Quality of sleep in escitalopram-treated female patients with panic disorder

D. Todder, B. T. Baune

    Research output: Contribution to journalArticlepeer-review

    6 Scopus citations


    Objective: The purpose of this study was to assess the development of the night-activity rhythm and quality of sleep during escitalopram treatment of patients suffering from panic disorder. Methods: Fifteen women with panic disorder were included and followed-up over a 5-week study period during treatment with escitalopram. An age-matched control group of 15 women were also assessed for 1 week. Motor activity was continuously measured with an electronic wrist device (Actiwatch), sleep was assessed with the Pittsburgh sleep quality index (PSQI) and patients were clinically assessed with the panic and agoraphobic scale (P&A), the global assessment of functioning (GAF) score, the Hamilton depression and anxiety scales (HAM-D, HAM-A) and the clinical global impression (CGI) score. Results: There was a statistically significant difference on the self-rated PSQI between the panic disorder patients and the control group. This difference disappeared after 4 weeks of treatment with escitalopram. There was no statistically significant difference of the objective measurements of the Actiwatch between the patients and the control group. In addition, no statistically significant changes were found in the actigraphy measurements at the beginning and the end of the treatment period for patients with panic disorder. Conclusions: Patients with panic disorder rate their sleep worse than healthy controls. Treatment with escitalopram improved the subjective quality of sleep, whereas objective measures remained unchanged during treatment.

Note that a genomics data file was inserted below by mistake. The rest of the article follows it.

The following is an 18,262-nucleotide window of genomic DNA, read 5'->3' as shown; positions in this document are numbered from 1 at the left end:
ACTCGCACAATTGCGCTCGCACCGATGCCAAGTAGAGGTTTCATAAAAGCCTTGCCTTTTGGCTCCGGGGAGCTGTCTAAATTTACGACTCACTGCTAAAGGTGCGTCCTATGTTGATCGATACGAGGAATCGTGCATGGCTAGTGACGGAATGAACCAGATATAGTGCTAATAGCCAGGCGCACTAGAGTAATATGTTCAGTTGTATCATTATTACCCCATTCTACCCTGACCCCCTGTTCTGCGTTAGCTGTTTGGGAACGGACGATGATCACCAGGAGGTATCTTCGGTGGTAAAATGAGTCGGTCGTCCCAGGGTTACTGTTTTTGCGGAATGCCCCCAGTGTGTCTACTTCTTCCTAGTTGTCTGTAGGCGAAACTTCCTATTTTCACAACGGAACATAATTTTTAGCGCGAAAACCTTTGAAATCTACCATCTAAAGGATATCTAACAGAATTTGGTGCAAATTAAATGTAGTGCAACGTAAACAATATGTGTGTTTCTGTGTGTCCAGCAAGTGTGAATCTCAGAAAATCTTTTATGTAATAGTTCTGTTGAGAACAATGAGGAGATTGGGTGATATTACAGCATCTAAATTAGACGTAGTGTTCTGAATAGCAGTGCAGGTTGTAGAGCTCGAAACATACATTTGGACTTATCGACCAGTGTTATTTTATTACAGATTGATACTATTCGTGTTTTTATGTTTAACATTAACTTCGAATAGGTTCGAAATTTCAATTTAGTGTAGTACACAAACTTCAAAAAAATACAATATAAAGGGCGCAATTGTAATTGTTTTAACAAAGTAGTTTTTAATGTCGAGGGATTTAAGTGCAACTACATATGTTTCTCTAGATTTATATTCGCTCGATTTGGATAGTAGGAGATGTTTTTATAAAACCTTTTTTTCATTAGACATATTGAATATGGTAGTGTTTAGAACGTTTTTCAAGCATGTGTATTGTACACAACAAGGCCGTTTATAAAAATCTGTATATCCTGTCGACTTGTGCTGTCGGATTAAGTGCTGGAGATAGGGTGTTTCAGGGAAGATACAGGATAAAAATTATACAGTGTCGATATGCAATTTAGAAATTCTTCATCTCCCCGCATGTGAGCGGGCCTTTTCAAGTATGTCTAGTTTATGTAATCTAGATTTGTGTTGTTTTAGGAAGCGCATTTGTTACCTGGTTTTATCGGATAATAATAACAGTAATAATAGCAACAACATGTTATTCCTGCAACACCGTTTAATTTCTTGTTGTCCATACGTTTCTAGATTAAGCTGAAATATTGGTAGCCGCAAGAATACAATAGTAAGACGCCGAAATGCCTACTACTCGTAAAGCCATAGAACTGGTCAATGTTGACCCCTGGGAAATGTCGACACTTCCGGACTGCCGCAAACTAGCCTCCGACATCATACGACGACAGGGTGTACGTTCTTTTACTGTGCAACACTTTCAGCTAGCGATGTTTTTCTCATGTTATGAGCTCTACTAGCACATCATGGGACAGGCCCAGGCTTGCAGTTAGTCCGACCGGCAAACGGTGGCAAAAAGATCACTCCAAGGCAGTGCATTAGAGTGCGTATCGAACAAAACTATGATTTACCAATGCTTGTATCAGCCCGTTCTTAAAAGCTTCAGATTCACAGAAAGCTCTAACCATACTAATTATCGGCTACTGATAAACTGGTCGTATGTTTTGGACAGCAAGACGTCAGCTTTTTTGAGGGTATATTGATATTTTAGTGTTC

Original languageEnglish
    Pages (from-to)167-173
    Number of pages7
    JournalHuman Psychopharmacology
    Issue number2
    StatePublished - 1 Mar 2010


    • Locomotor activity
    • Objective
    • Panic disorder
    • Quality of sleep
    • Subjective

    ASJC Scopus subject areas

    • Neurology
    • Clinical Neurology
    • Psychiatry and Mental health
    • Pharmacology (medical)


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